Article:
WASHINGTON – “Ronald Reagan changed the trajectory of America in a way that Richard Nixon did not and in a way that Bill Clinton did not.” That was Barack Obama in 2008. And he was right.

Reagan was an ideological inflection point, ending a 50-year liberal ascendancy and beginning a 30-year conservative ascendancy.

It is common for one party to take control and enact its ideological agenda. Ascendancy, however, occurs only when the opposition inevitably regains power and then proceeds to accept the basic premises of the preceding revolution.

Thus, Republicans railed for 20 years against the New Deal. Yet when they regained the White House in 1953, they kept the New Deal intact.

And when Nixon followed LBJ’s Great Society – liberalism’s second wave – he didn’t repeal it. He actually expanded it. Nixon created the Environmental Protection Agency, gave teeth to the Equal Employment Opportunity Commission and institutionalized affirmative action – major adornments of contemporary liberalism.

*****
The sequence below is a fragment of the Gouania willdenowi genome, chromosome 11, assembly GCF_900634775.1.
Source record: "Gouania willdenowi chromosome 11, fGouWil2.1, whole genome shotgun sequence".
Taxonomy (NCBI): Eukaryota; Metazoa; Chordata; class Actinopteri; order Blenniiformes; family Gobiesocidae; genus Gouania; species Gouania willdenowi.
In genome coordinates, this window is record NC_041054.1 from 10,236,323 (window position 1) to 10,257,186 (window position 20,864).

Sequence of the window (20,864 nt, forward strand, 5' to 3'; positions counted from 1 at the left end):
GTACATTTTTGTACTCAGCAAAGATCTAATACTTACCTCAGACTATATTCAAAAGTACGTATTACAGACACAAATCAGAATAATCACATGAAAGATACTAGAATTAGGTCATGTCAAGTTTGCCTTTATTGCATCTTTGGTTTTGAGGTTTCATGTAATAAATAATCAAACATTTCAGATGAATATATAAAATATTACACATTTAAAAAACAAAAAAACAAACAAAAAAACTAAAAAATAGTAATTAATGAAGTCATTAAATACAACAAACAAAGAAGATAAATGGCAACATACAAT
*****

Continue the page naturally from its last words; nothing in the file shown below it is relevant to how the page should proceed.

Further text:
Until Reagan. Ten minutes into his presidency, Reagan declares that “government is not the solution to our problem, government is the problem.” Having thus rhetorically rejected the very premise of the New Deal/Great Society, he sets about attacking its foundations – with radical tax reduction, major deregulation, a frontal challenge to unionism (breaking the air traffic controllers for striking illegally) and an (only partially successful) attempt at restraining government growth.

Reaganism’s ascendancy was confirmed when the other guys came to power and their leader, Bill Clinton, declared (in his 1996 State of the Union address) that “the era of big government is over” – and then abolished welfare, the centerpiece “relief” program of modern liberalism.

In Britain, the same phenomenon: Tony Blair did to Thatcherism what Clinton did to Reaganism. He made it the norm.

Obama’s intention has always been to re-normalize, to reverse ideological course, to be the anti-Reagan – the author of a new liberal ascendancy. Nor did he hide his ambition. In his February 2009 address to Congress he declared his intention to transform America. This was no abstraction. He would do it in three areas: health care, education and energy.